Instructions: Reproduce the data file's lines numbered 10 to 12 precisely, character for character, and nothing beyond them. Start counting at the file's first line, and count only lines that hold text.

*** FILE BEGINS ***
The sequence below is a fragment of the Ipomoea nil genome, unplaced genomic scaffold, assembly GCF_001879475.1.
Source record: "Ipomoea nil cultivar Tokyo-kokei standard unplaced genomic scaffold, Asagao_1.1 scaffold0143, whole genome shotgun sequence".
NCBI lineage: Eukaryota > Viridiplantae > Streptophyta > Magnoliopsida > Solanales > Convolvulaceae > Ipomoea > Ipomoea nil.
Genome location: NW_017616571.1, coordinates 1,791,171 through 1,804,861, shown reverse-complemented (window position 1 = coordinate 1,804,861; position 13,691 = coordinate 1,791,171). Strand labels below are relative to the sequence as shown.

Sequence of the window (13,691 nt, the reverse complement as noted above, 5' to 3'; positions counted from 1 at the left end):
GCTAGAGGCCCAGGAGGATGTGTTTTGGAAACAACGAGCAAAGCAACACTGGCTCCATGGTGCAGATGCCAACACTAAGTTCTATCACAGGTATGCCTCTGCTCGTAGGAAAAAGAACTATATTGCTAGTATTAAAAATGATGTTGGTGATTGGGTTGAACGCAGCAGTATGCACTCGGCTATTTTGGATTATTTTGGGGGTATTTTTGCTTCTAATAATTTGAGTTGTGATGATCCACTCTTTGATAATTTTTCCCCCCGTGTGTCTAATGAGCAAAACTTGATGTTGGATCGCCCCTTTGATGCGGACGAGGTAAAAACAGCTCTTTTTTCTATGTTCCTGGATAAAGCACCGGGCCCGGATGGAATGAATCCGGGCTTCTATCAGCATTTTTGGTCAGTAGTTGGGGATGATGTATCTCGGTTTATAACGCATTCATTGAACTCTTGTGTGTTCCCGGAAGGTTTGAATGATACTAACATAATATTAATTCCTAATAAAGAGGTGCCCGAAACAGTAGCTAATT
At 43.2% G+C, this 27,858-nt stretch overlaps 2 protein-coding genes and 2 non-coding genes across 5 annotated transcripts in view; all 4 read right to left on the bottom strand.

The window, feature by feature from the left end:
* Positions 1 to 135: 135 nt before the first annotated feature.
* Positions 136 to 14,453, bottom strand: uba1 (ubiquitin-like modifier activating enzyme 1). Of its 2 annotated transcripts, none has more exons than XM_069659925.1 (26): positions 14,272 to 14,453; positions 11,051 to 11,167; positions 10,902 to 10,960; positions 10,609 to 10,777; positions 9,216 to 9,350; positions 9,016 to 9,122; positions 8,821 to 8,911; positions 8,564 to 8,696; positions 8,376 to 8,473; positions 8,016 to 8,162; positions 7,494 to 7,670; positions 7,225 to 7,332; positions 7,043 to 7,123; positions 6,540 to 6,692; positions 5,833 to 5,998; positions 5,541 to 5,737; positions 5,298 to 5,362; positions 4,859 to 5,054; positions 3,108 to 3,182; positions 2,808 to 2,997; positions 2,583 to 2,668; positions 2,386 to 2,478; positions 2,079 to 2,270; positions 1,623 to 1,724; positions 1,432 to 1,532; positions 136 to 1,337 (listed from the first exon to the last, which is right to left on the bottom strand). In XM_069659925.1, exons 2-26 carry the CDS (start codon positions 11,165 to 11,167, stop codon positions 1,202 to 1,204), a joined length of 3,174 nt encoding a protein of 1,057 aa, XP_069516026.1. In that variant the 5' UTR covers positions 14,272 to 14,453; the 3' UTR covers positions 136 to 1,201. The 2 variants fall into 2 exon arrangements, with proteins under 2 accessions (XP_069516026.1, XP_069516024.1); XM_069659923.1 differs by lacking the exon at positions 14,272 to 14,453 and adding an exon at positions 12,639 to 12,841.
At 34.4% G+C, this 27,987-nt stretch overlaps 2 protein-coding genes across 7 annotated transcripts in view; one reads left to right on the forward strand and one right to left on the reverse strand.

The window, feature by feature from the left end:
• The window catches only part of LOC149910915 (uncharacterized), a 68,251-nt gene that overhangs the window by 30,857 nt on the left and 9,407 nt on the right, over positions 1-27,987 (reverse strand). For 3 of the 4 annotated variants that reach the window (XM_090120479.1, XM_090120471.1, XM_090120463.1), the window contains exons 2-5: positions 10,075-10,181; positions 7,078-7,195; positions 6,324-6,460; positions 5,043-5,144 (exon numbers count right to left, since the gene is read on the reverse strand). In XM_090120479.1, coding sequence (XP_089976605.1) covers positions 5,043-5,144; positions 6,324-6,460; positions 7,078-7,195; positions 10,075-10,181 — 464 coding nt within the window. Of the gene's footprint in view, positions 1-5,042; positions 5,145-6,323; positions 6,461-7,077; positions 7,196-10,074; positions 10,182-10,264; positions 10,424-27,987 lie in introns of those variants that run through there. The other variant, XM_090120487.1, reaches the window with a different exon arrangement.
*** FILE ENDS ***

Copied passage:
* Positions 136 to 14,453, bottom strand: uba1 (ubiquitin-like modifier activating enzyme 1). Of its 2 annotated transcripts, none has more exons than XM_069659925.1 (26): positions 14,272 to 14,453; positions 11,051 to 11,167; positions 10,902 to 10,960; positions 10,609 to 10,777; positions 9,216 to 9,350; positions 9,016 to 9,122; positions 8,821 to 8,911; positions 8,564 to 8,696; positions 8,376 to 8,473; positions 8,016 to 8,162; positions 7,494 to 7,670; positions 7,225 to 7,332; positions 7,043 to 7,123; positions 6,540 to 6,692; positions 5,833 to 5,998; positions 5,541 to 5,737; positions 5,298 to 5,362; positions 4,859 to 5,054; positions 3,108 to 3,182; positions 2,808 to 2,997; positions 2,583 to 2,668; positions 2,386 to 2,478; positions 2,079 to 2,270; positions 1,623 to 1,724; positions 1,432 to 1,532; positions 136 to 1,337 (listed from the first exon to the last, which is right to left on the bottom strand). In XM_069659925.1, exons 2-26 carry the CDS (start codon positions 11,165 to 11,167, stop codon positions 1,202 to 1,204), a joined length of 3,174 nt encoding a protein of 1,057 aa, XP_069516026.1. In that variant the 5' UTR covers positions 14,272 to 14,453; the 3' UTR covers positions 136 to 1,201. The 2 variants fall into 2 exon arrangements, with proteins under 2 accessions (XP_069516026.1, XP_069516024.1); XM_069659923.1 differs by lacking the exon at positions 14,272 to 14,453 and adding an exon at positions 12,639 to 12,841.
At 34.4% G+C, this 27,987-nt stretch overlaps 2 protein-coding genes across 7 annotated transcripts in view; one reads left to right on the forward strand and one right to left on the reverse strand.

The window, feature by feature from the left end: